by Giada Gelli, Collections Student
Do you remember last year’s series of posts about the artistically talented Doyle family? We talked about John Doyle (the father) and his sons Richard, James and Henry and now it is the turn of Charles Altamont Doyle (1832-1892) whom, I have to confess, is my favourite of them all.
If after reading this post, or any of the previous ones about the Doyle family, you feel like seeing some of their works with your own eyes, you have not only one but two options. You could access Doyle family materials held here at the National Library, or you could have a look at an exhibition at the National Gallery of Ireland where illustrations of Richard and Charles Doyle, among other artists such as the great Harry Clarke, are on display until 25 March 2012.
But why is Charles Doyle my favourite of the Doyle brothers? It has nothing to do with the fact that he is the father of famous crime writer Arthur Conan Doyle. I am not a great reader of crime novels, though I admit some fascination for some of Sherlock Holmes’ adventures! It is in fact very simply because his art tells us the story of a guy with an amazing imagination and a brilliant sense of humour, who is not afraid to show his viewers a darker, more sinister side of his personality.
I find Charles’ drawings extremely honest, witty and capable of instilling a sense of wonder for what is natural and what is supernatural.
His acute observations of the natural world are a pleasure to the eye: plants, flowers, mushrooms and birds (rumour has it that he was terrified of birds!) are realistic elements drawn by the hand of an expert naturalist, but projected in a fantastic, whimsical world which confuses and enriches the senses.
However, his life’s hardship and disappointments are reflected in his artistic output. Unlike his other brothers who gained fame, success and wealth through their art (think of Richard, illustrator for Punch magazine, or Henry, long-term Director of the National Gallery of Ireland), Charles worked all his life as a civil servant and was never capable of making a living out of his work as an illustrator. He didn’t live in glamorous London nor travel the continent in search of talent for a burgeoning art gallery; instead he lived a humble, strictly Catholic life in Edinburgh as the father of a big family who always struggled to make ends meet. As a result of life’s difficulties perhaps, he developed an alcohol addiction and consequently a deep depression. Apparently for these reasons he retired early from his job and spent the last years of his life institutionalised in various Scottish asylums. There his depression just grew worse, and he eventually developed epilepsy and died, reportedly of heart failure.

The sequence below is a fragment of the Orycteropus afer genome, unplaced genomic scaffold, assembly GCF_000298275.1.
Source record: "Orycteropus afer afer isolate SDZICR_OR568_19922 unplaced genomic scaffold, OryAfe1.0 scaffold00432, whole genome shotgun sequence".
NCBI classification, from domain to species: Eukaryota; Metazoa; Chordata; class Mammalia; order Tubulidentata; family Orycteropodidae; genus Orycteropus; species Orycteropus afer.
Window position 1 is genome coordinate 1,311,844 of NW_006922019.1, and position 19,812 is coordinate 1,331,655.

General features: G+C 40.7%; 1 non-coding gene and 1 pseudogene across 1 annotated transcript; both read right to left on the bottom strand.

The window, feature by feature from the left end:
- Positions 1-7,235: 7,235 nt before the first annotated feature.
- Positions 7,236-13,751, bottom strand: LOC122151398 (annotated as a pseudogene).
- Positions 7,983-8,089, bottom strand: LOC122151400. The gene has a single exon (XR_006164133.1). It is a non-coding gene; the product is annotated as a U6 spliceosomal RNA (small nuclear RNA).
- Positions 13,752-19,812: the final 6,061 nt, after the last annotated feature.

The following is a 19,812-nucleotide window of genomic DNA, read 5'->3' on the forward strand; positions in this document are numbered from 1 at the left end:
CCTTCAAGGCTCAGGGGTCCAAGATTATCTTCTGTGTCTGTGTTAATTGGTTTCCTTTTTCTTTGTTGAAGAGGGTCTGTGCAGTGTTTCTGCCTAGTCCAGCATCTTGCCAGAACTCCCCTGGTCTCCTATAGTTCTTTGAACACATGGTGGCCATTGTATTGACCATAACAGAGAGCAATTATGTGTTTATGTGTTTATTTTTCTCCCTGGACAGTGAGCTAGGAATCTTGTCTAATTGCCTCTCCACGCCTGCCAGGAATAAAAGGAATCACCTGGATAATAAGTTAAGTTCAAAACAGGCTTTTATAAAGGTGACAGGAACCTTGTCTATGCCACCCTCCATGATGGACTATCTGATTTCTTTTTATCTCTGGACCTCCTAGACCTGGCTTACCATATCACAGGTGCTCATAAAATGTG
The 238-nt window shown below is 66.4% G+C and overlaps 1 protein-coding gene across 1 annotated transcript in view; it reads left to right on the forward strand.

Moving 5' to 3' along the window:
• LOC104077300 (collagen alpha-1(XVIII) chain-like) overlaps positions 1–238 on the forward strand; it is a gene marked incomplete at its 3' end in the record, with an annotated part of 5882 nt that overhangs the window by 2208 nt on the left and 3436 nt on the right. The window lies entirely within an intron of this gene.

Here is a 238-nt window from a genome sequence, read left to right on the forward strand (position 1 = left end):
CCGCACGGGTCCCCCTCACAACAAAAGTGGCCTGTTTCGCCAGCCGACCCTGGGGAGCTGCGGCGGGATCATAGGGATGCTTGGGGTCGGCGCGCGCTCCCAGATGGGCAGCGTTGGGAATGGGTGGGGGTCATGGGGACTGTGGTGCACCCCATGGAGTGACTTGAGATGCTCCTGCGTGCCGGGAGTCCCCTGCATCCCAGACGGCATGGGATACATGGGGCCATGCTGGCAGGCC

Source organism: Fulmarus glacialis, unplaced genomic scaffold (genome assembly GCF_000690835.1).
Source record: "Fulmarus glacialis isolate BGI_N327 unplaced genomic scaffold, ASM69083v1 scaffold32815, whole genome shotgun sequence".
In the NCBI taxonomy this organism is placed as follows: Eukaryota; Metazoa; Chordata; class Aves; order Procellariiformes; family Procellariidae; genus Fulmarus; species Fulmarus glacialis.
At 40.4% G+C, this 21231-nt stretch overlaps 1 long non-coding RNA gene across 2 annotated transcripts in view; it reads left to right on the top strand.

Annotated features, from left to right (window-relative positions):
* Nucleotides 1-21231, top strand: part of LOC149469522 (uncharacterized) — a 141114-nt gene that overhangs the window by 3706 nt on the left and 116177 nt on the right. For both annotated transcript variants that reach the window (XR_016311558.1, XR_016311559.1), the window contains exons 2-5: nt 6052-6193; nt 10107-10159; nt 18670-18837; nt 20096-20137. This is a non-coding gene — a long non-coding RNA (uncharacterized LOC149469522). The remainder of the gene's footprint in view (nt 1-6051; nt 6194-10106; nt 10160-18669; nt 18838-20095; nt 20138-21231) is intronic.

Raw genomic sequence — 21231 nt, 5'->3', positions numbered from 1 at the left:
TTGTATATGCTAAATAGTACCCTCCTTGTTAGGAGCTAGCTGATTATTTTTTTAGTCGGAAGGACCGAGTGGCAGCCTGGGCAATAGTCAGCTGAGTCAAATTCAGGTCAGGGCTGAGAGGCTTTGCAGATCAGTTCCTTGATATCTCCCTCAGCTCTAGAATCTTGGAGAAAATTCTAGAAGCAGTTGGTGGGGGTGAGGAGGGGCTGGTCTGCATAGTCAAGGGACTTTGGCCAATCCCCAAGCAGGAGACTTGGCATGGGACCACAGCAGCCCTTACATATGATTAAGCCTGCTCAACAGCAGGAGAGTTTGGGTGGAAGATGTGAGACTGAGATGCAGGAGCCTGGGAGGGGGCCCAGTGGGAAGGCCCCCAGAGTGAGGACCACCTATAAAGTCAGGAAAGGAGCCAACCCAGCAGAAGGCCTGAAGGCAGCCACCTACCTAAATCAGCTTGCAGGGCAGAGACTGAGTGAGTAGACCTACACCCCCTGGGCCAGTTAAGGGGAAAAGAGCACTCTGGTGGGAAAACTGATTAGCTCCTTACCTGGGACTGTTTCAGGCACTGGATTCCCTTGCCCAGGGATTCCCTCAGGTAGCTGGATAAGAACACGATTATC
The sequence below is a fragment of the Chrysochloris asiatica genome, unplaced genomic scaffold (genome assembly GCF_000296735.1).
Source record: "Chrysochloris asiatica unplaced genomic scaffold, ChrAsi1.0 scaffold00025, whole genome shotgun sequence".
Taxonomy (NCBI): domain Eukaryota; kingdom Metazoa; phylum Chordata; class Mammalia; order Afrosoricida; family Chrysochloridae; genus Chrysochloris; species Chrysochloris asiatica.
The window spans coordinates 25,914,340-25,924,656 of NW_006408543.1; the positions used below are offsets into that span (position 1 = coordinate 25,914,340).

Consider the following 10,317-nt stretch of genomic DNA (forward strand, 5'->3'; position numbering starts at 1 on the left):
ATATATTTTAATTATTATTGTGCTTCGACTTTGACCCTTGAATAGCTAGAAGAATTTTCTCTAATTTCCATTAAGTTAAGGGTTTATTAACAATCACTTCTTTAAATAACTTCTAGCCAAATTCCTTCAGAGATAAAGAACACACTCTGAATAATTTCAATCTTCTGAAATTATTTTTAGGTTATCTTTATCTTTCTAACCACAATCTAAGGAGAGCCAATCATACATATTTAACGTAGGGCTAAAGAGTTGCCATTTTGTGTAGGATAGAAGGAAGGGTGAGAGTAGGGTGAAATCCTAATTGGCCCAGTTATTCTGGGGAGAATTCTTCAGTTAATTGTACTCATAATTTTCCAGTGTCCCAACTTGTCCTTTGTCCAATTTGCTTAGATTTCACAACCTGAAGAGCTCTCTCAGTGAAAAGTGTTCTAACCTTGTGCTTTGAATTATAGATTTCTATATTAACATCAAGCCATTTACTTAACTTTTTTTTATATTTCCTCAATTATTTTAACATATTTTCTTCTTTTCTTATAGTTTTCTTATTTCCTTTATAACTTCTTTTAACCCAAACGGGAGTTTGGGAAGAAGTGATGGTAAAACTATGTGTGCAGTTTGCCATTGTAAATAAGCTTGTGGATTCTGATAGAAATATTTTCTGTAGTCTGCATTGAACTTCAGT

There are many grey areas in his biography, especially regarding the reasons why he was institutionalised, but in 1978 TV producer Michael Baker tried to shed more light on Charles’ life in his book The Doyle Diary: The last great Conan Doyle mystery. This is an excellent read and it also features a full reproduction of Charles’ 1889 sketchbook (a real gem), drawn during his internment in Montrose Royal Lunatic Asylum and only a few years before his death.
His world of fears and nightmares, regurgitated with such mastery on paper, has been compared by critics to the likes of Henry Fuseli and Richard Dadd, while some more hallucinatory and threatening atmospheres found in works like ‘Meditation, Self-portrait’ are unique to his tormented style. As a matter of fact, even his more playful fairy drawings have a very particular style, which has been impossible to compare to anyone else’s work yet. It seems a shame that Charles Altamont Doyle has not reached the significant fame that I reckon he deserves. I believe many illustrators and graphic artists know of his genius, but as many of his works are still in private hands or unknown to the larger public, the extent of his talent is still a mystery to us.